As many as 38 Android apps containing fraudulent advertisements have been discovered in and removed from the Google Play Store.
The malicious apps, discovered by cyber security firm WhiteOps, displayed out-of-context advertisements, redirected users to out-of-context URLs and were difficult to remove once installed.
- The best Android antivirus apps: stay protected on your phone
- Best VPN: add an extra layer of security with a virtual private network
- Just in: Brave private browser accused of deceiving users over affiliate links
The WhiteOps study described the apps as “a fraud operation that rendered fraudulent advertising in users’ devices” and said the apps had amassed more than 20 million downloads in total.
The apps masqueraded as beauty apps for taking and editing selfies. In reality, they spammed users with ads, launched websites and removed the app icon from the app listings so it was “nearly impossible” to delete the apps. WhiteOps has posted the full list of the bogus beauty apps online.
The first app was discovered in January 2019, and while several more were published and removed from the Play Store by Google in the months to follow, they gained a large volume of interest from users.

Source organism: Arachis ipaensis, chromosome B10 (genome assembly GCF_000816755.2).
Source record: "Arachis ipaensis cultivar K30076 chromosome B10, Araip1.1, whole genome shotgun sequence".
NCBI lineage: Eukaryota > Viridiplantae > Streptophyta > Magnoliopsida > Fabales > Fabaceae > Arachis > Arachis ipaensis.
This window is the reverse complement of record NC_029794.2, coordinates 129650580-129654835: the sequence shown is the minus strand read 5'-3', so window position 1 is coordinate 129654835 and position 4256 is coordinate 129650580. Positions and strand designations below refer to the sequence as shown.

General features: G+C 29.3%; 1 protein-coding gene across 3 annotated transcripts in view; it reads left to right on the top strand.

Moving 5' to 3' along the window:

“In the time since that first app was published, the fraudsters published a new app every 11 days on average. And on average, those apps were pulled down from the Play Store 17 days later,” wrote the WhiteOps researchers in their report.
“These numbers tell a story of a cat-and-mouse game, in which the Play Store hunts down the fraudster and keeps them in check by removing fraudulent apps as quickly as they’re discovered," the report added. "But even with an average of less than three weeks of time on the Play Store, the apps found an audience: the average number of installs for the apps we analyzed was 565,833.”
'Robust mechanisms to avoid removal'
Within a few months, Google had removed 21 fraudulent apps from the same threat actor. But the cyber crooks simply resorted to updating their methods to publish more apps and make it harder for Google to detect them, bringing the total to 38.
The researchers added: “The fraudster likely developed a more robust mechanism to avoid detection and removal. A batch of 15 apps, all published after September 2019, had a much slower removal rate using those new techniques.”
To identify fraudulent apps, the researchers recommend that Android users ask themselves the following questions:
- Do the reviews talk about ads popping up all the time? Even while the users are on their Android home pages?
- Do the reviews talk about the app disappearing from the app drawer and being unable to uninstall the app?
- Do the reviews have a lot of complaints that the app doesn't work?
- Does the app publisher have a lot of downloads in a very short amount of time?
- Does the app publisher have any other apps, or is it only this one and it has a large number of downloads?